Windows 10 KB4532693, which is a security patch with multiple fixes, has apparently been a serious source of grief for thousands of users. For some folks, the update is reportedly deleting files, while others report that Microsoft has moved all their desktop data to a temporary folder.

Microsoft’s latest update has now run into more trouble, as users are reporting serious issues after applying Build 18363.657 or 18362.657. The update, which had previously been deleting files and failing to install for some users, is now causing boot failures.

Users are warning that Windows 10 KB4532693 could break your computer and you won’t be able to boot after applying Microsoft’s recommended security patch. February 11 Patch is causing dreaded blue screen of death and boot failure for some folks and removing the patch is the only way to restore the system.

Windows 10 KB4532693 issues

It’s not clear what might be going on with KB4532693 and how Microsoft messed up the important update again, but the company has a long history of releasing botched updates.

Microsoft has been messing up with cumulative and feature updates lately, and every single update released last year kept causing new problems while fixing the old ones.

Windows 7 was lenient with Windows updates and it offered more control over every update, so you could selectively install the patch you want. On Windows 10, security updates and monthly updates are installed automatically, and there are times when an update can cause more harm than good.

If the February update is causing you trouble, you can always uninstall it and pause the updates for a week or month.

To uninstall KB4532693, follow these steps:

  1. Press Windows key + I to open the Settings app. Update & Security and then on Windows Update.
  2. Click on the ‘View update history’ button and then on ‘Uninstall updates’.
  3. You can now select the update you want to uninstall and click the ‘Uninstall’ button.

If you’re unable to uninstall the patch from the Settings app, you can also remove it from the command line using the WUSA tool. To do so, follow these steps:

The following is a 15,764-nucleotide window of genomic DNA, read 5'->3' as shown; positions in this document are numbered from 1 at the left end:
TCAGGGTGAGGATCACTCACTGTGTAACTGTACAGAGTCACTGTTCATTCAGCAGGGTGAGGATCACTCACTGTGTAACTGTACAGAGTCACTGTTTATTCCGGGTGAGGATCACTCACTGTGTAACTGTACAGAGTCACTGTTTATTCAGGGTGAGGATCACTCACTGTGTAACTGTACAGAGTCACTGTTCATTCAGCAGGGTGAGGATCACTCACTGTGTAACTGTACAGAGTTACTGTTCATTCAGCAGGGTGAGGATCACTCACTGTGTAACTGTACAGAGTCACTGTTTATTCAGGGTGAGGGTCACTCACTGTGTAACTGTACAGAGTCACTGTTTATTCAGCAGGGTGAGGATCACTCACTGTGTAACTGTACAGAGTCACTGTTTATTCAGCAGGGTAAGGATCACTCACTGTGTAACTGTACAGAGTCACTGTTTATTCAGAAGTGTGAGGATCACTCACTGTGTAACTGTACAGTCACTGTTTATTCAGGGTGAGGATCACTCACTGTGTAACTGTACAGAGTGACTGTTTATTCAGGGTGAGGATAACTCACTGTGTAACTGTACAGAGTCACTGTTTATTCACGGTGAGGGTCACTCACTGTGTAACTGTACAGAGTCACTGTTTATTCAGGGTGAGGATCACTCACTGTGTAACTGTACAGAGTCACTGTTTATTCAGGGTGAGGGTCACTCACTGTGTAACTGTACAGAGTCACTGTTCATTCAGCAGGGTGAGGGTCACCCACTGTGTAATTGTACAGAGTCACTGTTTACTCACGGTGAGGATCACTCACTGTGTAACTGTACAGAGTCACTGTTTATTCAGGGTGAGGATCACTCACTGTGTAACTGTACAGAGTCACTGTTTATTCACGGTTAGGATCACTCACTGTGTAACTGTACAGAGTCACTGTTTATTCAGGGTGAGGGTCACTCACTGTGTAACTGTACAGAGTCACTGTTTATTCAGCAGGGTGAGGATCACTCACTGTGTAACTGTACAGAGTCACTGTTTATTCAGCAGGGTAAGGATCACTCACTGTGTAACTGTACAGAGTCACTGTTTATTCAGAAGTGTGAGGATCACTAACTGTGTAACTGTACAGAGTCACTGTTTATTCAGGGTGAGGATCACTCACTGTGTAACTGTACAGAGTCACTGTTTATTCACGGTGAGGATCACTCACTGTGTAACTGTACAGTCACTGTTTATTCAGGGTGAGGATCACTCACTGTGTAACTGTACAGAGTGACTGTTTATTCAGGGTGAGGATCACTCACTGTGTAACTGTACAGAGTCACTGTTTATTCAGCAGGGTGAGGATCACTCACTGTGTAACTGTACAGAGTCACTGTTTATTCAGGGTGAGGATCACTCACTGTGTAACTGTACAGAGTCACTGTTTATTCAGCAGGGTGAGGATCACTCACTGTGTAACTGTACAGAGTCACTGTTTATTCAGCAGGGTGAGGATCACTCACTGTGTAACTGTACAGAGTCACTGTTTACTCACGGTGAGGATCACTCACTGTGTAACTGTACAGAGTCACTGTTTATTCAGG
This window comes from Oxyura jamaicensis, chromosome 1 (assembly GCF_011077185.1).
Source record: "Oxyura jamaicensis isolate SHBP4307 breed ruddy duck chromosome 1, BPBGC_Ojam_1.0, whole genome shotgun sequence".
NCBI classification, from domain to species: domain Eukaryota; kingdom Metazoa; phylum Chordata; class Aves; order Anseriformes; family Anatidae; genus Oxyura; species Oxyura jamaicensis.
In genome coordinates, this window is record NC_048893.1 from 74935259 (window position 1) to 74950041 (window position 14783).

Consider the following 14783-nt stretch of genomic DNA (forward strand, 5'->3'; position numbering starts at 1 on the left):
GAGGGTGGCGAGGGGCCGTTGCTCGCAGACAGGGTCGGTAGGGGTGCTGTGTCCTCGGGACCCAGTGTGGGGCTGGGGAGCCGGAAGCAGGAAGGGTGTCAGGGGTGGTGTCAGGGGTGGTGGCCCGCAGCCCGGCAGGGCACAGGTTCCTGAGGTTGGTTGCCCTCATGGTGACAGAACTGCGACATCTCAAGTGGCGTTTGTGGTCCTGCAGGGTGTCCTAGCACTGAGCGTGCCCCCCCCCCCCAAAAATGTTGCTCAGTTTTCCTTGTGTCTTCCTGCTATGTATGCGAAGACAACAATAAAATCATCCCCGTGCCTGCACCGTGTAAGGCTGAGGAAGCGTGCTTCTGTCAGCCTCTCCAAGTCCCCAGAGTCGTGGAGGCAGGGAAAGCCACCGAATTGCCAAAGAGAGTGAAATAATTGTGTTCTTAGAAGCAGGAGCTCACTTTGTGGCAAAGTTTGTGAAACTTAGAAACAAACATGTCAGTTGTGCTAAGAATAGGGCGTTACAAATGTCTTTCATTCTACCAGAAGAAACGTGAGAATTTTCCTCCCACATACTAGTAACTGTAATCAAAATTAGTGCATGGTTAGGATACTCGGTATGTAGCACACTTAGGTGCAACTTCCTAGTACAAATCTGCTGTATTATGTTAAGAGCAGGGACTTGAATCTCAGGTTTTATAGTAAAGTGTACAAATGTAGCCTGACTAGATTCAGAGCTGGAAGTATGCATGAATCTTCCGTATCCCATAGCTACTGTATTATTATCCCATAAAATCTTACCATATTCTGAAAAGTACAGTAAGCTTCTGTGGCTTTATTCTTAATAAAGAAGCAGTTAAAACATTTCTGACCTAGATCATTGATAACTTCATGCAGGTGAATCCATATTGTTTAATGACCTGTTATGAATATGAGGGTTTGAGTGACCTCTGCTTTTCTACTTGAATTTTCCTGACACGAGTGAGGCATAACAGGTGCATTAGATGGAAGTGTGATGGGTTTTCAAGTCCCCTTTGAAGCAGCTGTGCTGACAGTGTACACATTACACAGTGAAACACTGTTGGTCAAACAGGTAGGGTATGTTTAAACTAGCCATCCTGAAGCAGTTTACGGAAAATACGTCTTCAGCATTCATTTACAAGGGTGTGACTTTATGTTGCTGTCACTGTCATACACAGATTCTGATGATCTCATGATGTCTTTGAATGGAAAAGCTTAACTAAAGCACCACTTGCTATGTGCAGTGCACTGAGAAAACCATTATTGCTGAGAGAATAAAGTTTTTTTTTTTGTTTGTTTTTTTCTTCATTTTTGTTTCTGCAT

1. Open Windows Command prompt (cmd.exe).
  2. Run Command prompt as administrator
  3. Use the command wusa /uninstall /kb:4532693 /quiet

If you aren’t able to get your PC to boot into Windows, you need to boot into Safe mode by holding Shift key during reboot or mashing the F8 key. With any of these tricks, you’ll arrive at a troubleshooting screen.

  • Click the “Troubleshoot” option.
  • Click “Advanced Options”.Startup settings
  • Click the Startup Settings” option and select restart to boot into Safe mode.

After getting into Safe mode, you can go to the Settings app and uninstall the patch.

If the Safe mode doesn’t seem to fix the problem, you’ll need to use System Restore to put things back to a working state.

On February 11, Microsoft also shipped another buggy update ‘KB4524244’ and it has since been removed after users reported various bugs.

Microsoft needs to pull its socks up, hire the Question/Answer team back, and do better than this.

About The Author

Mayank Parmar

Mayank Parmar is an entrepreneur who founded Windows Latest. He is the Editor-in-Chief and has written on various topics in his seven years of career, but he is mostly known for his well-researched work on Microsoft's Windows. His articles and research works have been referred to by CNN, Business Insiders, Forbes, Fortune, CBS Interactive, Microsoft and many others over the years.